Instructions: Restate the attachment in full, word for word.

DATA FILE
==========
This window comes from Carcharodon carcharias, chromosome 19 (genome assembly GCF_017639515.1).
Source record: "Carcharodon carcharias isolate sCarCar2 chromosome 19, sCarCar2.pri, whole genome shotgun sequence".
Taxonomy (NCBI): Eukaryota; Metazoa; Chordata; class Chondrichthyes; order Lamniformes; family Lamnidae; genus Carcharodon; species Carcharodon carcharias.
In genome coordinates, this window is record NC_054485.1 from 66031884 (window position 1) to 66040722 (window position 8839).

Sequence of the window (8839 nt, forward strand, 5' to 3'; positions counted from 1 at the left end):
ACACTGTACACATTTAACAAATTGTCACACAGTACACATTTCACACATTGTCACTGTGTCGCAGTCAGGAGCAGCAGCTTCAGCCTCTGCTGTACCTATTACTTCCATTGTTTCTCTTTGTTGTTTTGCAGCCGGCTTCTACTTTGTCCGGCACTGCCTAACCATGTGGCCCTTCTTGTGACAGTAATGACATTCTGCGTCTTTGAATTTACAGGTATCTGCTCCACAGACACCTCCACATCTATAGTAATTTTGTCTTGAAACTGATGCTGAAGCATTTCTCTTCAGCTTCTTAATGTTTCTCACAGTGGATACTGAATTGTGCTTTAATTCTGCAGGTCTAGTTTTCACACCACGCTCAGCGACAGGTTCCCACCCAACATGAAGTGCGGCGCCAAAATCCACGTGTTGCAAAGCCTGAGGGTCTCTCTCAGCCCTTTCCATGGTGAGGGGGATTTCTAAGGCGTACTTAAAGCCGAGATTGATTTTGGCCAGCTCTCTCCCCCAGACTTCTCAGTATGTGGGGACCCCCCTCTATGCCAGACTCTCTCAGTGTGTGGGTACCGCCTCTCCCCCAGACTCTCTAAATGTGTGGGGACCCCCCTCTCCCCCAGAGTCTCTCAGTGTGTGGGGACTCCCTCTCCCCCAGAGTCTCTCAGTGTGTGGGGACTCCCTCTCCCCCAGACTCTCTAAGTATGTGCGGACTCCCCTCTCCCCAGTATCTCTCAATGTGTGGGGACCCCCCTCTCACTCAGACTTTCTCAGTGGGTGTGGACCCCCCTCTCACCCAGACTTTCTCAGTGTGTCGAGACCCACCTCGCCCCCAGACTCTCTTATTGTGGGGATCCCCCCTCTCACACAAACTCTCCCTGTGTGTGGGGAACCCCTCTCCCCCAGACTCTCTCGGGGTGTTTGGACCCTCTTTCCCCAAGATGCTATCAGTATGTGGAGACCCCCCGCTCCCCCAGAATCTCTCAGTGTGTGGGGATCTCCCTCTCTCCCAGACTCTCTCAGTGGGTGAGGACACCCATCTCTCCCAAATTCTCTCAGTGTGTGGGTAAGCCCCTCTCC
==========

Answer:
This window comes from Carcharodon carcharias, chromosome 19 (genome assembly GCF_017639515.1).
Source record: "Carcharodon carcharias isolate sCarCar2 chromosome 19, sCarCar2.pri, whole genome shotgun sequence".
Taxonomy (NCBI): Eukaryota; Metazoa; Chordata; class Chondrichthyes; order Lamniformes; family Lamnidae; genus Carcharodon; species Carcharodon carcharias.
In genome coordinates, this window is record NC_054485.1 from 66031884 (window position 1) to 66040722 (window position 8839).

Sequence of the window (8839 nt, forward strand, 5' to 3'; positions counted from 1 at the left end):
ACACTGTACACATTTAACAAATTGTCACACAGTACACATTTCACACATTGTCACTGTGTCGCAGTCAGGAGCAGCAGCTTCAGCCTCTGCTGTACCTATTACTTCCATTGTTTCTCTTTGTTGTTTTGCAGCCGGCTTCTACTTTGTCCGGCACTGCCTAACCATGTGGCCCTTCTTGTGACAGTAATGACATTCTGCGTCTTTGAATTTACAGGTATCTGCTCCACAGACACCTCCACATCTATAGTAATTTTGTCTTGAAACTGATGCTGAAGCATTTCTCTTCAGCTTCTTAATGTTTCTCACAGTGGATACTGAATTGTGCTTTAATTCTGCAGGTCTAGTTTTCACACCACGCTCAGCGACAGGTTCCCACCCAACATGAAGTGCGGCGCCAAAATCCACGTGTTGCAAAGCCTGAGGGTCTCTCTCAGCCCTTTCCATGGTGAGGGGGATTTCTAAGGCGTACTTAAAGCCGAGATTGATTTTGGCCAGCTCTCTCCCCCAGACTTCTCAGTATGTGGGGACCCCCCTCTATGCCAGACTCTCTCAGTGTGTGGGTACCGCCTCTCCCCCAGACTCTCTAAATGTGTGGGGACCCCCCTCTCCCCCAGAGTCTCTCAGTGTGTGGGGACTCCCTCTCCCCCAGAGTCTCTCAGTGTGTGGGGACTCCCTCTCCCCCAGACTCTCTAAGTATGTGCGGACTCCCCTCTCCCCAGTATCTCTCAATGTGTGGGGACCCCCCTCTCACTCAGACTTTCTCAGTGGGTGTGGACCCCCCTCTCACCCAGACTTTCTCAGTGTGTCGAGACCCACCTCGCCCCCAGACTCTCTTATTGTGGGGATCCCCCCTCTCACACAAACTCTCCCTGTGTGTGGGGAACCCCTCTCCCCCAGACTCTCTCGGGGTGTTTGGACCCTCTTTCCCCAAGATGCTATCAGTATGTGGAGACCCCCCGCTCCCCCAGAATCTCTCAGTGTGTGGGGATCTCCCTCTCTCCCAGACTCTCTCAGTGGGTGAGGACACCCATCTCTCCCAAATTCTCTCAGTGTGTGGGTAAGCCCCTCTCC